In contrast to single layer suturing, two layer suturing generally involves suturing at a deeper level of a tissue followed by another layer of suturing at a more superficial level. For example, Cesarean section can be performed with single or double layer suturing of the uterine incision.[22]

Removal edit

Whereas some sutures are intended to be permanent, and others in specialized cases may be kept in place for an extended period of many weeks, as a rule sutures are a short-term device to allow healing of a trauma or wound.

Different parts of the body heal at different speeds. Common time to remove stitches will vary: facial wounds 3–5 days; scalp wound 7–10 days; limbs 10–14 days; joints 14 days; trunk of the body 7–10 days.[23][better source needed]

Removal of sutures is traditionally achieved by using forceps to hold the suture thread steady and pointed scalpel blades or scissors to cut. For practical reasons the two instruments (forceps and scissors) are available in a sterile kit. In certain countries (e.g. US), these kits are available in sterile disposable trays because of the high cost of cleaning and re-sterilization.

Expansions edit

A pledgeted suture is one that is supported by a pledget, that is, a small flat non-absorbent pad normally composed of polytetrafluoroethylene, used as buttresses under sutures when there is a possibility of sutures tearing through tissue.[24]

Tissue adhesives edit

Topical cyanoacrylate adhesives (closely related to super glue), have been used in combination with, or as an alternative to, sutures in wound closure. The adhesive remains liquid until exposed to water or water-containing substances/tissue, after which it cures (polymerizes) and forms a bond to the underlying surface. The tissue adhesive has been shown to act as a barrier to microbial penetration as long as the adhesive film remains intact. Limitations of tissue adhesives include contraindications to use near the eyes and a mild learning curve on correct usage. They are also unsuitable for oozing or potentially contaminated wounds.[citation needed]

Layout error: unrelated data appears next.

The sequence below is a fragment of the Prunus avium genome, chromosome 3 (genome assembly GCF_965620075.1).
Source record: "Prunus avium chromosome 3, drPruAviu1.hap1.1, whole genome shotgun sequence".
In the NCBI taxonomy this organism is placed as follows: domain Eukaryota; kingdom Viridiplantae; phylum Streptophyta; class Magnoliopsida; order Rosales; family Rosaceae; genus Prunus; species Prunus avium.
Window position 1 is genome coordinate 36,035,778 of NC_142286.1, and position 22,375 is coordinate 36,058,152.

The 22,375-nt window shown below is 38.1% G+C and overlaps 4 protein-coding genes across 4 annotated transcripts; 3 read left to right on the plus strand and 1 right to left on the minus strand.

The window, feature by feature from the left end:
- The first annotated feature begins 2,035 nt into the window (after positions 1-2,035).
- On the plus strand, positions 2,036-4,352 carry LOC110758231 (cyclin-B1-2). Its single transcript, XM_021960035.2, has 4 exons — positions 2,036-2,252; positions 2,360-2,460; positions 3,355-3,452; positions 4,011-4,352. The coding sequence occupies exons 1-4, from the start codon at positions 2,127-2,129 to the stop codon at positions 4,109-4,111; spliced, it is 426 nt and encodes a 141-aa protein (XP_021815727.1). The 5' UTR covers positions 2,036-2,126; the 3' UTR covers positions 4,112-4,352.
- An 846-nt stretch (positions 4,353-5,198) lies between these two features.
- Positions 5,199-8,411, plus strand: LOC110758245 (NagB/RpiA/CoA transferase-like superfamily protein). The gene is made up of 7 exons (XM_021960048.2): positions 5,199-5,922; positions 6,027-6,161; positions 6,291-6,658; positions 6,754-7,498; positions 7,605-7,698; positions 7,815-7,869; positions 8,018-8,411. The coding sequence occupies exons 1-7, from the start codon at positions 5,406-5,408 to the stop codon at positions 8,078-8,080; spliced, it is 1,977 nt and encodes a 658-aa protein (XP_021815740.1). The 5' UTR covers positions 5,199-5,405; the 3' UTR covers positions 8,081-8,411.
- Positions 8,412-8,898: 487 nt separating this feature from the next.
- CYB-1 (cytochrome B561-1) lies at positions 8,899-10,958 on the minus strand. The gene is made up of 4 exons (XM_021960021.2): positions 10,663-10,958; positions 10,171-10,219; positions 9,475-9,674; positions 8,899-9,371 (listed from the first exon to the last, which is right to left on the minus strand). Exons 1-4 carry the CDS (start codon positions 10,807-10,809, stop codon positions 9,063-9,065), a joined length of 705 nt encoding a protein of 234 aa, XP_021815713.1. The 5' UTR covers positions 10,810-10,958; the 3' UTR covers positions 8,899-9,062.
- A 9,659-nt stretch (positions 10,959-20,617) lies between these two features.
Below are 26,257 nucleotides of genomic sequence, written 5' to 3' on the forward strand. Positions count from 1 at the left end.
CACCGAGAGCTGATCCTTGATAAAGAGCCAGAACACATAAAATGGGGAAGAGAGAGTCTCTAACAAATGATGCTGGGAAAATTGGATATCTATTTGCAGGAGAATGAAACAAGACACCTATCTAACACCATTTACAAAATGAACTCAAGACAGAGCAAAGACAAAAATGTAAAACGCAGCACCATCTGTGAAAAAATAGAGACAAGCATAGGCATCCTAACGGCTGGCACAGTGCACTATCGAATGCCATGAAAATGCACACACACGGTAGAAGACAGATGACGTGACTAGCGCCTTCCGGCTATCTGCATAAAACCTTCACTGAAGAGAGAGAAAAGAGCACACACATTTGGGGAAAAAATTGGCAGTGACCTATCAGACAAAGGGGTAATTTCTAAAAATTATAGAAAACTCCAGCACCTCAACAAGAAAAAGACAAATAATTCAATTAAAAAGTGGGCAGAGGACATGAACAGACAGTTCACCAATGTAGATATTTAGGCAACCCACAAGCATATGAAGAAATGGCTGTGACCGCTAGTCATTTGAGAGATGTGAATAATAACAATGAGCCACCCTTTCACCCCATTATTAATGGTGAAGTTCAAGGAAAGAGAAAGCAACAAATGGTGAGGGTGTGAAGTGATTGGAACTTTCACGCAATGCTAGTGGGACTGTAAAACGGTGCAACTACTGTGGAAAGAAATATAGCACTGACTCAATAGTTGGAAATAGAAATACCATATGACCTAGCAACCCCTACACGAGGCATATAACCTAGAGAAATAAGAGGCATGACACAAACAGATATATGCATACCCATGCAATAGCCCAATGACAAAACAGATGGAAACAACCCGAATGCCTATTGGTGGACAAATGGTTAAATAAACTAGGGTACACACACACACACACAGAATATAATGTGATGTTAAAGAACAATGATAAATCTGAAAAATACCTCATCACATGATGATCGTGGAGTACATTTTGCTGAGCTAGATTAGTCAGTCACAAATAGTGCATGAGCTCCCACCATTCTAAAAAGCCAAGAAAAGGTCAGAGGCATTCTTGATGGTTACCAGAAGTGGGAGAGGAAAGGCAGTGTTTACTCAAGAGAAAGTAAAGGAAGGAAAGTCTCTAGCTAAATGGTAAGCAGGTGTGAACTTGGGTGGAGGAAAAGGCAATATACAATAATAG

In surgical incisions it does not work as well as sutures as the wounds often break open.[25]

Cyanoacrylate is the generic name for cyanoacrylate based fast-acting glues such as methyl-2-cyanoacrylate, ethyl-2-cyanoacrylate (commonly sold under trade names like Superglue and Krazy Glue) and n-butyl-cyanoacrylate. Skin glues like Indermil and Histoacryl were the first medical grade tissue adhesives to be used, and these are composed of n-butyl cyanoacrylate. These worked well but had the disadvantage of having to be stored in the refrigerator, were exothermic so they stung the patient, and the bond was brittle. Nowadays, the longer chain polymer, 2-octyl cyanoacrylate, is the preferred medical grade glue. It is available under various trade names, such as LiquiBand, SurgiSeal, FloraSeal, and Dermabond. These have the advantages of being more flexible, making a stronger bond, and being easier to use. The longer side chain types, for example octyl and butyl forms, also reduce tissue reaction.

History edit

Sewing wound after herniotomy, 1559
Old refillable surgical thread supplier (middle of 20th century)

Through many millennia, various suture materials were used or proposed. Needles were made of bone or metals such as silver, copper, and aluminium bronze wire. Sutures were made of plant materials (flax, hemp and cotton) or animal material (hair, tendons, arteries, muscle strips and nerves, silk, and catgut).[citation needed]